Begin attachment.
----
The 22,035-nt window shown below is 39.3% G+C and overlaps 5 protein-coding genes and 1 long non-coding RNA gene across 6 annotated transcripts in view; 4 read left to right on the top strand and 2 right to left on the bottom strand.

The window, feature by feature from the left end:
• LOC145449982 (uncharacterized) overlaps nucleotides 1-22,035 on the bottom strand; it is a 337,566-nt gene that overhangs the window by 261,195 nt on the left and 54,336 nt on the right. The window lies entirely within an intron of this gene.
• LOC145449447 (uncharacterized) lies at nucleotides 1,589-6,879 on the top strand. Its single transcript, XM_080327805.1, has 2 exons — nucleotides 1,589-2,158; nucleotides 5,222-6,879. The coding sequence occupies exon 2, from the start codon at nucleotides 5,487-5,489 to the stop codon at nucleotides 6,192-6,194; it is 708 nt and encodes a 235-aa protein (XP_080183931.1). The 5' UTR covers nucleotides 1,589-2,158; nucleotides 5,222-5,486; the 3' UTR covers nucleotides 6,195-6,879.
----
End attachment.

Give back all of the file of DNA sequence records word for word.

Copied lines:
The 22,035-nt window shown below is 39.3% G+C and overlaps 5 protein-coding genes and 1 long non-coding RNA gene across 6 annotated transcripts in view; 4 read left to right on the top strand and 2 right to left on the bottom strand.

The window, feature by feature from the left end:
• LOC145449982 (uncharacterized) overlaps nucleotides 1-22,035 on the bottom strand; it is a 337,566-nt gene that overhangs the window by 261,195 nt on the left and 54,336 nt on the right. The window lies entirely within an intron of this gene.
• LOC145449447 (uncharacterized) lies at nucleotides 1,589-6,879 on the top strand. Its single transcript, XM_080327805.1, has 2 exons — nucleotides 1,589-2,158; nucleotides 5,222-6,879. The coding sequence occupies exon 2, from the start codon at nucleotides 5,487-5,489 to the stop codon at nucleotides 6,192-6,194; it is 708 nt and encodes a 235-aa protein (XP_080183931.1). The 5' UTR covers nucleotides 1,589-2,158; nucleotides 5,222-5,486; the 3' UTR covers nucleotides 6,195-6,879.